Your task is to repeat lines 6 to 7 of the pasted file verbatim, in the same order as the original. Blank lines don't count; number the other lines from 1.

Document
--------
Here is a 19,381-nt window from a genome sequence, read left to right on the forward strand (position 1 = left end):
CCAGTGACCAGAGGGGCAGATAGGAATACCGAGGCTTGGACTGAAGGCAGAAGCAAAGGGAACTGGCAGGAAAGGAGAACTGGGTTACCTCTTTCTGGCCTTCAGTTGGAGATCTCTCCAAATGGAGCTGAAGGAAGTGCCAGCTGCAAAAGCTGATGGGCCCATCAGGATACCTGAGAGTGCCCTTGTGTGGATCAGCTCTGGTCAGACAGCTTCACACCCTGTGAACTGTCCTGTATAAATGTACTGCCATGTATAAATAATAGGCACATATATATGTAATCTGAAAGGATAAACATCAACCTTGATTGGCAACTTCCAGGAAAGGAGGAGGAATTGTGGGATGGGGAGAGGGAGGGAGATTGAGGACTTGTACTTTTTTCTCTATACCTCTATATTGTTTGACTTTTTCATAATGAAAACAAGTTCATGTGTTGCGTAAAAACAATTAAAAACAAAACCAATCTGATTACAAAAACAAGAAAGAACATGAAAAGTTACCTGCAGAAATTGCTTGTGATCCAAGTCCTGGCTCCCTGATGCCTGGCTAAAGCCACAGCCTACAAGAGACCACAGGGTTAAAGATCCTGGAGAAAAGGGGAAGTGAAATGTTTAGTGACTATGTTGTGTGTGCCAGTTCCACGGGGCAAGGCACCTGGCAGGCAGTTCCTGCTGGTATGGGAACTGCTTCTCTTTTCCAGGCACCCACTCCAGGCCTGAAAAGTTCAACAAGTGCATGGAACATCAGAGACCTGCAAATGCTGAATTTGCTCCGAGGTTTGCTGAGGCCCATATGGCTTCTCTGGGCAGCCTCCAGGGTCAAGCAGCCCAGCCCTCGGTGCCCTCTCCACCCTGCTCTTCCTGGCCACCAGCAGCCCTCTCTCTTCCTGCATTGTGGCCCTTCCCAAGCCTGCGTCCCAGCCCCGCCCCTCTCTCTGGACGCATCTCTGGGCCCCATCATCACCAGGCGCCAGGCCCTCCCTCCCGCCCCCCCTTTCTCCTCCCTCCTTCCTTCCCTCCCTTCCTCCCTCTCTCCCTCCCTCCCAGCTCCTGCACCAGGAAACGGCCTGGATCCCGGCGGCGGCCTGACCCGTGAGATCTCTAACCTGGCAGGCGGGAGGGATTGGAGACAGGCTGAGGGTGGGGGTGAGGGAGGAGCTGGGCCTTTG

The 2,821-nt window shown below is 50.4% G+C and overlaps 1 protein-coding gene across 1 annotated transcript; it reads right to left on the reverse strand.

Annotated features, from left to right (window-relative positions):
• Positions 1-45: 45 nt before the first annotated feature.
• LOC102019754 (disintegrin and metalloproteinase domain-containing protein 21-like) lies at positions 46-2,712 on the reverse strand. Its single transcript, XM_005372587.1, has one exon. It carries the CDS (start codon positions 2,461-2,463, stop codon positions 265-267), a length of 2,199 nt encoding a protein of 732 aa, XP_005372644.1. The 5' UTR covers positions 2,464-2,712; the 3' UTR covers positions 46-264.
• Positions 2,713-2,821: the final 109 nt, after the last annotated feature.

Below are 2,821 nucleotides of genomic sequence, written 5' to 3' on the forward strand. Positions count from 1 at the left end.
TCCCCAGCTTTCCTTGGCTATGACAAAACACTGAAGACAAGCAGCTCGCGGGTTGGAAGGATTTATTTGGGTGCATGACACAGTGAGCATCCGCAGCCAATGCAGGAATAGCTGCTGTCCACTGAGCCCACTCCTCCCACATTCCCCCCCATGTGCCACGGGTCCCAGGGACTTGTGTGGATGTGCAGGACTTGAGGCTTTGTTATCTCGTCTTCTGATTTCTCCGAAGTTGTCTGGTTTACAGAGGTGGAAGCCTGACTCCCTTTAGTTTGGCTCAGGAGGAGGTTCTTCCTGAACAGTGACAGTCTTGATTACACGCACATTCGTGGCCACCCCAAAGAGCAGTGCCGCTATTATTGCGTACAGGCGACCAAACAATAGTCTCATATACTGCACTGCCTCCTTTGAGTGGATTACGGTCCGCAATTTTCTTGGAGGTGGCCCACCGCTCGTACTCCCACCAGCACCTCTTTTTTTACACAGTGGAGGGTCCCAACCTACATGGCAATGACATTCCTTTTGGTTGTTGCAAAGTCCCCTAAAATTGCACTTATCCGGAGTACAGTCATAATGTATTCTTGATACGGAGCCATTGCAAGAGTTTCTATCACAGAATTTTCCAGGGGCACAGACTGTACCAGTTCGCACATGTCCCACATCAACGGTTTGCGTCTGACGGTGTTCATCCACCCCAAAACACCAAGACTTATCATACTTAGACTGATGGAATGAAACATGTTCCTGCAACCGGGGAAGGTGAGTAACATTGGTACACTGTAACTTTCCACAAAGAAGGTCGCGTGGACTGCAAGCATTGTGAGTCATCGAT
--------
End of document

• LOC102019754 (disintegrin and metalloproteinase domain-containing protein 21-like) lies at positions 46-2,712 on the reverse strand. Its single transcript, XM_005372587.1, has one exon. It carries the CDS (start codon positions 2,461-2,463, stop codon positions 265-267), a length of 2,199 nt encoding a protein of 732 aa, XP_005372644.1. The 5' UTR covers positions 2,464-2,712; the 3' UTR covers positions 46-264.
• Positions 2,713-2,821: the final 109 nt, after the last annotated feature.